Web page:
A GRIEF-STRICKEN father has accused the medical establishment of failing his daughter following the post-traumatic stress disorder sufferer’s sudden death at the age of 33.
Gilbert Evans hit out only days after discovering the lifeless body of his charismatic and multi-talented youngest child, Fiona, in the lounge of their home in Lightwood Road, Yoxall.
The 70-year, who is awaiting the results of a post-mortem examination on the doctoral student’s body, said: “I just feel so upset that she’s been let down by so many people who could have helped but didn’t.
“She didn’t have the support she should’ve had from the authorities - proper professional help.”
Mr Evans, whose 62-year-old wife, Iona, died of leukaemia less than five years ago, added: “There is just not the amount of understanding and help for people with mental health problems. It’s just not there.”
The retired geography lecturer’s withering assessment was backed up by his daughter’s best friend and ‘soulmate’, Michael Webster, of Forest Road, Barton under Needwood.
The 40-year-old business development manager said: “Fiona felt she was let down and just gave up.
“The skills she had were taken away because she was not treated.”
Born on April 29, 1978, at Burton’s Queen’s Hospital, Miss Evans began developing her talents at St Peter’s Primary School, in King Street, Yoxall.
After attending John Taylor High School, in Dunstall Road, Barton, she completed a science degree in geography at Loughborough University and a master’s degree in global ethics at Birmingham University before working as a programme assistant for Sky in London.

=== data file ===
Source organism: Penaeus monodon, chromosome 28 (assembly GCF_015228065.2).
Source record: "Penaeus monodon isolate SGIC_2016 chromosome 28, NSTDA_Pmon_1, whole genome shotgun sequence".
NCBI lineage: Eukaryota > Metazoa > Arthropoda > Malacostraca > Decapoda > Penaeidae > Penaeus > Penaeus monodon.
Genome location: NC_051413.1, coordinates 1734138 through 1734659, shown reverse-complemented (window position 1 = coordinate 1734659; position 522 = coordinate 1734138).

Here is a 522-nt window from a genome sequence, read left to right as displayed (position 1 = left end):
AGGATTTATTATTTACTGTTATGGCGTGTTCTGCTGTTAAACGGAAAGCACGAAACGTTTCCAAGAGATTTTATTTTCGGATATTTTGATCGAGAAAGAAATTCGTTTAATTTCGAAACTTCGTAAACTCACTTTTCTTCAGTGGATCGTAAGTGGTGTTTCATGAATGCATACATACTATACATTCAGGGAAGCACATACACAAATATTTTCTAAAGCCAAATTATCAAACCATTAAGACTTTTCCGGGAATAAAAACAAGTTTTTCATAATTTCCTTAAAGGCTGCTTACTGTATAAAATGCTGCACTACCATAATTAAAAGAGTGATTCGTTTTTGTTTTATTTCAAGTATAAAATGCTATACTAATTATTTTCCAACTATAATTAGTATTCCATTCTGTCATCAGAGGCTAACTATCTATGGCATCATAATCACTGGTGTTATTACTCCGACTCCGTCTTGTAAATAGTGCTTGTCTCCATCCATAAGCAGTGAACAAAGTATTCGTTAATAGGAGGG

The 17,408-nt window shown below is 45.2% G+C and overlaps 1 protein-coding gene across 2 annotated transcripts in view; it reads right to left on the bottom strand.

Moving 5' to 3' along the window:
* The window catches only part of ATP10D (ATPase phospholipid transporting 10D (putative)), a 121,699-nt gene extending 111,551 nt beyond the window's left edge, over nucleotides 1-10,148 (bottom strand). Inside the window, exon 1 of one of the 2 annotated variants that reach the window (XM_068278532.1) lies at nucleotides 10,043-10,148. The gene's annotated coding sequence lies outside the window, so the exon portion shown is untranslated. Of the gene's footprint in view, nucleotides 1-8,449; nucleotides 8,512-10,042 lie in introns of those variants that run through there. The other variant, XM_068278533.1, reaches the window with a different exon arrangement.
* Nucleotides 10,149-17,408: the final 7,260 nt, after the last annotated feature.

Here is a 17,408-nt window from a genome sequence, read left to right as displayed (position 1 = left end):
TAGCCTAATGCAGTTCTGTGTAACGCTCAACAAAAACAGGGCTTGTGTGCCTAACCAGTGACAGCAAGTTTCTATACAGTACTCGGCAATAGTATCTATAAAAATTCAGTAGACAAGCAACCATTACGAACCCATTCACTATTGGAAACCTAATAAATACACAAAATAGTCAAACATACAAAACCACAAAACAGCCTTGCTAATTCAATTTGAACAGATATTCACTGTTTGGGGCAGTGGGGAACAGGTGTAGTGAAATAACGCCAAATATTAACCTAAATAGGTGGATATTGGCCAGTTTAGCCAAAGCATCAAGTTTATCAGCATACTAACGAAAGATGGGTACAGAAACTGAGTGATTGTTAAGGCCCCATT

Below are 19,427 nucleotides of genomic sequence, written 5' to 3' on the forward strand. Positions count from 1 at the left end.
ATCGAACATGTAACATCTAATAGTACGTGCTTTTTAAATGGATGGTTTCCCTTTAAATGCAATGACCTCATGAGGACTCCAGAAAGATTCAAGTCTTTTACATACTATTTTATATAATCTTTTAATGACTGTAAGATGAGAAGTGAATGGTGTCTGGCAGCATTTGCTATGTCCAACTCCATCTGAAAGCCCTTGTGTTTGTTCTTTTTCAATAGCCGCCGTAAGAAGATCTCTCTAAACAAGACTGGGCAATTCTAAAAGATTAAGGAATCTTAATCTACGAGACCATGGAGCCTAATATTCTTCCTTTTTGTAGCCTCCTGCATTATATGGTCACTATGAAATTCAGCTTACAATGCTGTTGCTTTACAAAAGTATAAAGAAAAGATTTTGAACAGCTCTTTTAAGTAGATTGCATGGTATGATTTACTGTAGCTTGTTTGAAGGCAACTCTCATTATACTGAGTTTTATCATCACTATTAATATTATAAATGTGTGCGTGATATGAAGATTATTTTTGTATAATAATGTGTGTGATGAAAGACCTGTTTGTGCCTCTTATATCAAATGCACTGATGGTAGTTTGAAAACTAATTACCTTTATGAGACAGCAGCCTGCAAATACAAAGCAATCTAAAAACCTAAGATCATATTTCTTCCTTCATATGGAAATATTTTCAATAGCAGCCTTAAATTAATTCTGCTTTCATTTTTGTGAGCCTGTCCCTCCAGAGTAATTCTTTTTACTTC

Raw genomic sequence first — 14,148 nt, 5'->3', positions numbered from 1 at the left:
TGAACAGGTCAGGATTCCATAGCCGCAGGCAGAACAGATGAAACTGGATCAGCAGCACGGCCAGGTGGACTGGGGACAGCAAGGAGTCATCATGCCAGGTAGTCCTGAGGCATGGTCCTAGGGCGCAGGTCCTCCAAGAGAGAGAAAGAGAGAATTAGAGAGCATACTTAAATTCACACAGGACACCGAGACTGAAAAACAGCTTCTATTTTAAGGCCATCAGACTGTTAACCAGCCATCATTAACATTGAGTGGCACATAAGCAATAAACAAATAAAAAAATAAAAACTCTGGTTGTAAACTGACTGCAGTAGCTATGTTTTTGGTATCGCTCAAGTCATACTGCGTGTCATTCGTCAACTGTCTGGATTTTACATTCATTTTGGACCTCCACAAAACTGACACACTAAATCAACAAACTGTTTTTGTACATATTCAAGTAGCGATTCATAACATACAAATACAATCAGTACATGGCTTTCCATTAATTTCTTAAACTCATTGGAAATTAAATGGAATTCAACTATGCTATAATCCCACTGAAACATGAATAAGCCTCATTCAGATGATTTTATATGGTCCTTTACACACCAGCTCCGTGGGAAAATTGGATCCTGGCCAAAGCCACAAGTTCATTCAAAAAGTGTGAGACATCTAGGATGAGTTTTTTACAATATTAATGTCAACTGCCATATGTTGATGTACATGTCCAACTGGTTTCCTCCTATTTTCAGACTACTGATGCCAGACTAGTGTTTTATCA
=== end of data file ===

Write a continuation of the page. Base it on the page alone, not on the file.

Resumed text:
Miss Evans hoped to complete her doctorate on ‘children’s environmental citizenship’ at Loughborough University later this year and had been approached by a publisher to write on the subject.
But academia was only one of her many talents.
She practised Egyptian reiki and enjoyed painting, drawing, poetry and the performing arts, as well as running, athletics, swimming and aerobics.
Mr Evans said: “Fiona was a very caring, loving and vibrant person and had such a strong social conscience about injustice.
“She was a delight to be with and a very sensitive person. If somebody else was in trouble she would be there for them.”
But his daughter was dogged by post-traumatic stress disorder for almost half her life after developing the condition due to troublesome past relationships.
Her illness was characterised by severe depression and chronic insomnia, which failed to succumb in the face of years of psychiatry and counselling.
Mr Evans said: “She had reached the stage where she was worrying unnecessarily about lots of things, which showed how troubled she was.”
He said outliving his daughter was his ‘worst nightmare’, adding: “It’s the sadness of someone so young with so many talents dying.”
Mr Webster said he was unable to sleep. He said: “I don’t think her personality can be replaced. It was so special.”
Miss Evans’ funeral is expected to be held next week at St Peter’s Church, Yoxall. It will be followed by a service at Bretby Crematorium.